Brexit and the Border – Why I’m Going to Newry

Border

Author Gina Miller

 

“Just who does Gina Miller – a Londoner and a woman who’s not even involved in politics – think she is going to Newry to talk about Brexit and the Irish Border?” I can hear what the Brextremists and their friends in the media will have to say about my trip to this city and my reply is simple and it is unapologetic.

 

I go with a sense of humility that hasn’t been much in evidence among the architects of Brexit. I go with a desire to learn about what it will mean, in practical terms, when we leave the EU to the people living on both sides of the Border. I go with a heartfelt wish that the people of Northern Ireland and Ireland get to be heard on this issue when, up until now, it has been expedient to ignore them.

 

I go, too, out of a sense, frankly, of self-interest, as someone who can remember only too well the bloodshed and misery we have seen in our recent history – both here and across the Irish Sea – and I have a genuine terror of those days returning.

 

When the meeting I have arranged at the Arts Centre in Newry gets underway, we will have just 175 days to go before we exit the European Union. In terms of the plans that Mrs. May is drawing up, we are talking now almost certainly in terms of just a few months until they are finalised. Let’s be clear: time is no longer on our side.

 

There are voices that say the Irish Border doesn’t matter, that it has all been “exaggerated,” that it is a “red herring,” but these are English voices that are saying these things, not Irish voices. In Northern Ireland and in Ireland – particularly in Newry, where the reality of a return to hard border may well soon be a daily and unavoidable reality – there is an understandable sense of apprehension about what happens next.

 

The unravelling of our EU membership brings into question the future of the cross-border institutions created by the landmark 1998 Good Friday Agreement, the vitality of Ireland’s economy and the strength of her communities. We are talking about – and the Chancellor of the Exchequer has conceded this will happen in the event of the increasing likelihood of a “no deal” – a return to a hard border. That will mean border guards, control points and barriers, fences, disrupted traded, bureaucracy and divided families and communities.

 

The people of Northern Ireland, in particular, have every reason to feel aggrieved. This is not being done in their name. They voted decisively in 2016 to remain in the EU, by 56% to 44%.

 

Let’s put aside for one moment all the emotive headlines, the appeals to the spirit of Dunkirk and a war that few, if any, of us fought in. Let us consider how lives on the island or Ireland are going to be changed 365 days from now. Northern Ireland will find itself stuck in no man’s land, still a part of the EU Single Market and facing border inspections when its residents cross to the UK mainland.  The technological solution we have heard so much about will not be a whole lot of use, for the simple reason that it does not exist.

 

The city of Newry could all too easily – if you think it through – start to look a lot like Calais as people from all over the world see it as the entry point to Great Britain.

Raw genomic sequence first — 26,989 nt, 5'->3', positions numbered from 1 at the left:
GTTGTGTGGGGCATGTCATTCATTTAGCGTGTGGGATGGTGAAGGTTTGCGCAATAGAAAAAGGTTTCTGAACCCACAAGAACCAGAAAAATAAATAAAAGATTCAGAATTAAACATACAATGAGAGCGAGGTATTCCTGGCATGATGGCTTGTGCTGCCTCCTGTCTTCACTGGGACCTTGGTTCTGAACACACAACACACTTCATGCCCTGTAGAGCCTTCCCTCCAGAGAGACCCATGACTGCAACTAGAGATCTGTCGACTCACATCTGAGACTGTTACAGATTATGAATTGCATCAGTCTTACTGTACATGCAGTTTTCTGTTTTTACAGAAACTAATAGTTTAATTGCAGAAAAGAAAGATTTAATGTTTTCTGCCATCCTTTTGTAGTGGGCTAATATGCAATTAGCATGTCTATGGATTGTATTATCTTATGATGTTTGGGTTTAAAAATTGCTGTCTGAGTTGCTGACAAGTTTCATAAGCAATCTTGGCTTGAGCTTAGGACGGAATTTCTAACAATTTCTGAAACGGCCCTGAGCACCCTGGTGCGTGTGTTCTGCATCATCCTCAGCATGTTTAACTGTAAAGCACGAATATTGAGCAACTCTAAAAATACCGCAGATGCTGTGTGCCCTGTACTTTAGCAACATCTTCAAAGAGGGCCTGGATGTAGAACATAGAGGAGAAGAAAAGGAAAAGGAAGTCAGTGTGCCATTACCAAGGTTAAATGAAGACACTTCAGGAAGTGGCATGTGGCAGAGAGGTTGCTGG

Imagine, meanwhile, if you live further along the border in Clones and want to get to the Cavan Road along the A3 and N54. You will have to cross the border four times on that six-mile journey. The day to day impracticalities of this policy – what happens when there are sporting fixtures and thousands of people will want to cross this border – become more alarming the more you think about them. I think of food, medicines, animals – all the basics of ordinary people’s lives – somehow getting across this border. I think of a border of 310 miles and the Border Force – already woefully understaffed – assigning six new staff to help the existing staff of 57 to ensure its integrity.

 

Sir John Major, when he first entered into the complex negotiations that would eventually lead to the Good Friday Agreement under his successor Tony Blair, had the humility and the good grace to begin by saying he didn’t know all the details, all the history, all the background to the story of the island of Ireland and the Troubles, but he was willing to learn. That was a good way to start.

 

I wonder frankly if men such as William Rees-Mogg and David Davis – who have both been holding forth recently on the issue of the Irish Border – share that humility.

 

I wonder if they appreciate how much hard work it took from Sir John – and, for that matter, Bill Clinton, Tony Blair, George Mitchell, the late Mo Mowlam, and, yes, Ian Paisley and Martin McGuinness, among so many others – to get that historic agreement signed off.

 

What arrogance it must take for anyone to think they can improvise a new kind of border in Ireland – that will please all sides and that will also preclude the possibility of a return to the bad old days – that will also somehow miraculously fit into the bewilderingly complex Brexit jigsaw.

 

I want Newry to be the place where we start to face up to the realities of what Brexit will mean for the whole of the island of Ireland. 

 

We have heard enough now from Westminster: it is time to hear from the people whose lives they are now in the business of changing. They have every right to be heard because it is their lives that are about to be changed.

 

Gina Miller and a panel of individuals and experts in their fields – with an open Q&A session; will be talking at the Arts Centre in Newry on Friday, October 5, 10.00 for 10.30 – 12.30.

 

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